Last Friday, at the Cornell School of Industrial and Labor Relations in Manhattan, the National Labor Relations Board general counsel Richard Griffin said the Board will put forth guidance concerning its Specialty Healthcare decision, which ruled “micro-unions” are legitimate forms of collective bargaining units.
The Board in its decision redefined what constitutes an appropriate collective bargaining unit. Prior to Specialty Healthcare, all workers sharing a “community of interest,” such as similar wages, job functions and skills, were grouped together in a bargaining unit. All of these employees would then participate in the organization, and receive the representation of, any prospective union supported by a majority of workers. Only employees with distinct attributes and interests could form a separate union or abstain from representation.
Now the NLRB has determined that when a union petitions to organize employees it can “gerrymander the workplace” into so-called “micro-unions” based on very specific job descriptions. This changed the appropriateness of a unit from a “community of interest” standard to being determined upon “the extent to which the employees are organized.”
However, the Board’s new interpretation of an appropriate collective bargaining unit conflicts with federal law governing private-sector worker rights. Section 9(c)(5) of the National Labor Relations Act “forbids the Board from giving this factor controlling weight.”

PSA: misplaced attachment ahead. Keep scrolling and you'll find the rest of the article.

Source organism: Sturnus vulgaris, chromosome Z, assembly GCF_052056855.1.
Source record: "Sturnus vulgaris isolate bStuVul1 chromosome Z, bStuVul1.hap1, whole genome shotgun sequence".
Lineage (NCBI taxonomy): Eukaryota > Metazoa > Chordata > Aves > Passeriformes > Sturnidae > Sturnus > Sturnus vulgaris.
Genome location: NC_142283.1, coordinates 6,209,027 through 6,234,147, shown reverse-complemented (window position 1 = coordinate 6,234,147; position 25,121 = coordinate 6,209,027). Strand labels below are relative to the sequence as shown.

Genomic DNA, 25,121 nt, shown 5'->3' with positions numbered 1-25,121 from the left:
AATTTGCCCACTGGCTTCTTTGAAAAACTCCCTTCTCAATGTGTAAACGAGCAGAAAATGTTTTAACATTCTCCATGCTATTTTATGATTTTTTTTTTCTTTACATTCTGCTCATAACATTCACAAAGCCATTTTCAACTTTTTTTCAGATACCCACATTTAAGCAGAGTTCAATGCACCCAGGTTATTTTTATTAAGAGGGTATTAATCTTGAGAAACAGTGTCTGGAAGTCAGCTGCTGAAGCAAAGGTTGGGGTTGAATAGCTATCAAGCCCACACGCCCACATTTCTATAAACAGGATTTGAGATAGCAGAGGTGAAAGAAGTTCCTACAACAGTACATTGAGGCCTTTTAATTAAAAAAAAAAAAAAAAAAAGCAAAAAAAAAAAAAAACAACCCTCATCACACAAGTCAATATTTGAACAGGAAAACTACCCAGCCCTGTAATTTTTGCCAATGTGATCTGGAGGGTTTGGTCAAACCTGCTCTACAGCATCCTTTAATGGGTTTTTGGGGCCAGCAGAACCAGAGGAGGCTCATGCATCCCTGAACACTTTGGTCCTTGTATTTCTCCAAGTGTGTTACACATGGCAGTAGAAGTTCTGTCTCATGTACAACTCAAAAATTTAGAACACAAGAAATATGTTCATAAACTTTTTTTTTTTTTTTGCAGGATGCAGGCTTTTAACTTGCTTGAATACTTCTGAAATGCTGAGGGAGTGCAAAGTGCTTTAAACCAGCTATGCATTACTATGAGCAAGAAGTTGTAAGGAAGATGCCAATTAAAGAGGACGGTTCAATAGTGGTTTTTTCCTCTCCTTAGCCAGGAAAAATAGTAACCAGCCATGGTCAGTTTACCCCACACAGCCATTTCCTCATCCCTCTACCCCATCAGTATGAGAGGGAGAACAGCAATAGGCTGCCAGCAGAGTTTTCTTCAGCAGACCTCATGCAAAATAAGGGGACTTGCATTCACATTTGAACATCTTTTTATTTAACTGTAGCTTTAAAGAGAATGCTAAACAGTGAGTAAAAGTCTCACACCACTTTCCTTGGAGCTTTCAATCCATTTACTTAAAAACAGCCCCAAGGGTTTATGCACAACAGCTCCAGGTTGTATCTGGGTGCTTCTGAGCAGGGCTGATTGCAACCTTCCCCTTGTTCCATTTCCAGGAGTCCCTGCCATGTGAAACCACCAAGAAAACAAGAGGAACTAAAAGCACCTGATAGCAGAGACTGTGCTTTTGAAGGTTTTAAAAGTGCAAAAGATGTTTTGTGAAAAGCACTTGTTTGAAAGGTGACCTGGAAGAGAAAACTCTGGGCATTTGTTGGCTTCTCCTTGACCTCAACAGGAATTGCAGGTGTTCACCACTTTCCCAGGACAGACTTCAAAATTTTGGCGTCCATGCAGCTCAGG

At the Cornell conference, Griffin remarked that he will not disclose the content of the guidance until the NLRB rules on pending cases, where the appropriateness of micro-unions has been challenged by Macy’s and Neiman Marcus. Most likely, the Board will rule against employers and in favor of unions on the appropriateness of micro-unions. Then the Board’s guidance will solidify union’s ability to organize workers into micro-unions at any private-sector workplace.
While allowing micro-unions is bad policy (it fragments workplaces and burdens employers who could have to negotiate with multiple unions), the NLRB’s procedure in implementing this policy is far worse. This is just another case of the NLRB using judicial fiat to rewrite policy that normally and appropriately are left to the regulatory process or Congress.
Senator Orrin Hatch, Johnny Issakson and Michael Enzi explain this phenomenon in an amicus brief:
Since 2010, the Board has invited parties to submit briefs in at least six other significant decisions. The number of cases within this short time frame in which Board has announced its intent to implement significant policy changes raises concerns that the Board may be forcing policy through adjudication that should be properly considered through rulemaking, thereby circumventing the protections of the APA. This emerging trend at the Board and its outcome may well warrant future Congressional oversight and limitations.
Fortunately a remedy is already in place. Over the summer, Representative Tom Price introduced the Representation Fairness Restoration Act, which, if passed, would reverse the Specialty Healthcare decision and eliminate micro-unions as an appropriate bargaining unit.